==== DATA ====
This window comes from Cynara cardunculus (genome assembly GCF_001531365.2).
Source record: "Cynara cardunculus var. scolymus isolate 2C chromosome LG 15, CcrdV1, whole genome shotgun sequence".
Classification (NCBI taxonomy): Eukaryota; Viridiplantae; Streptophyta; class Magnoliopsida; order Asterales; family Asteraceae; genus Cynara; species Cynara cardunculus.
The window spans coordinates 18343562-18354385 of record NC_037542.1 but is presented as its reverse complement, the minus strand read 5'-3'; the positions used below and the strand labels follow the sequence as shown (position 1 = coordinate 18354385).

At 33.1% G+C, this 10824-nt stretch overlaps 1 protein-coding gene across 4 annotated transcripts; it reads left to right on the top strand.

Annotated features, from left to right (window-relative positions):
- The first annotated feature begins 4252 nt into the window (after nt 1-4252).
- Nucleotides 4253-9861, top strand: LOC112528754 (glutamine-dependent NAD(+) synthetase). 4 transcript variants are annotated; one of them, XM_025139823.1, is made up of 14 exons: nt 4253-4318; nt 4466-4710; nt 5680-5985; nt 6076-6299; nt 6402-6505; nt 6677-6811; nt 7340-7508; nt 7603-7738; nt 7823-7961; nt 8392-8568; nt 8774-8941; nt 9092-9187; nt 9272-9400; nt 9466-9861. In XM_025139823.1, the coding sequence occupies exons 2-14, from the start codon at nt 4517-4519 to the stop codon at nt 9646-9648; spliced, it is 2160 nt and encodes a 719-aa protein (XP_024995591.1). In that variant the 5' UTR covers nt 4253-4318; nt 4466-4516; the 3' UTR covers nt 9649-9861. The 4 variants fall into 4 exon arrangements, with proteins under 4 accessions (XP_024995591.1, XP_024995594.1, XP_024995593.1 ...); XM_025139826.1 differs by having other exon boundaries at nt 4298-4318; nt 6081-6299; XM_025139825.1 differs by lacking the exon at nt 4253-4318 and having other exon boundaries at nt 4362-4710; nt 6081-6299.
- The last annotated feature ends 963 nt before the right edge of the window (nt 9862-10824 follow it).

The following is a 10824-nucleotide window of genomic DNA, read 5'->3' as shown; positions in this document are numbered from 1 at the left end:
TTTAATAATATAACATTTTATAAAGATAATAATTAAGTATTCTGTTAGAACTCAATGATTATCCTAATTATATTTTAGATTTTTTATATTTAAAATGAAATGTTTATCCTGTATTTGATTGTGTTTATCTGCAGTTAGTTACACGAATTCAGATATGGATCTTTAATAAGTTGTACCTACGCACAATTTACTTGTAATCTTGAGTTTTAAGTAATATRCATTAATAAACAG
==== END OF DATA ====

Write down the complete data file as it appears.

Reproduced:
This window comes from Cynara cardunculus (genome assembly GCF_001531365.2).
Source record: "Cynara cardunculus var. scolymus isolate 2C chromosome LG 15, CcrdV1, whole genome shotgun sequence".
Classification (NCBI taxonomy): Eukaryota; Viridiplantae; Streptophyta; class Magnoliopsida; order Asterales; family Asteraceae; genus Cynara; species Cynara cardunculus.
The window spans coordinates 18343562-18354385 of record NC_037542.1 but is presented as its reverse complement, the minus strand read 5'-3'; the positions used below and the strand labels follow the sequence as shown (position 1 = coordinate 18354385).

At 33.1% G+C, this 10824-nt stretch overlaps 1 protein-coding gene across 4 annotated transcripts; it reads left to right on the top strand.

Annotated features, from left to right (window-relative positions):
- The first annotated feature begins 4252 nt into the window (after nt 1-4252).
- Nucleotides 4253-9861, top strand: LOC112528754 (glutamine-dependent NAD(+) synthetase). 4 transcript variants are annotated; one of them, XM_025139823.1, is made up of 14 exons: nt 4253-4318; nt 4466-4710; nt 5680-5985; nt 6076-6299; nt 6402-6505; nt 6677-6811; nt 7340-7508; nt 7603-7738; nt 7823-7961; nt 8392-8568; nt 8774-8941; nt 9092-9187; nt 9272-9400; nt 9466-9861. In XM_025139823.1, the coding sequence occupies exons 2-14, from the start codon at nt 4517-4519 to the stop codon at nt 9646-9648; spliced, it is 2160 nt and encodes a 719-aa protein (XP_024995591.1). In that variant the 5' UTR covers nt 4253-4318; nt 4466-4516; the 3' UTR covers nt 9649-9861. The 4 variants fall into 4 exon arrangements, with proteins under 4 accessions (XP_024995591.1, XP_024995594.1, XP_024995593.1 ...); XM_025139826.1 differs by having other exon boundaries at nt 4298-4318; nt 6081-6299; XM_025139825.1 differs by lacking the exon at nt 4253-4318 and having other exon boundaries at nt 4362-4710; nt 6081-6299.
- The last annotated feature ends 963 nt before the right edge of the window (nt 9862-10824 follow it).

The following is a 10824-nucleotide window of genomic DNA, read 5'->3' as shown; positions in this document are numbered from 1 at the left end:
TTTAATAATATAACATTTTATAAAGATAATAATTAAGTATTCTGTTAGAACTCAATGATTATCCTAATTATATTTTAGATTTTTTATATTTAAAATGAAATGTTTATCCTGTATTTGATTGTGTTTATCTGCAGTTAGTTACACGAATTCAGATATGGATCTTTAATAAGTTGTACCTACGCACAATTTACTTGTAATCTTGAGTTTTAAGTAATATRCATTAATAAACAG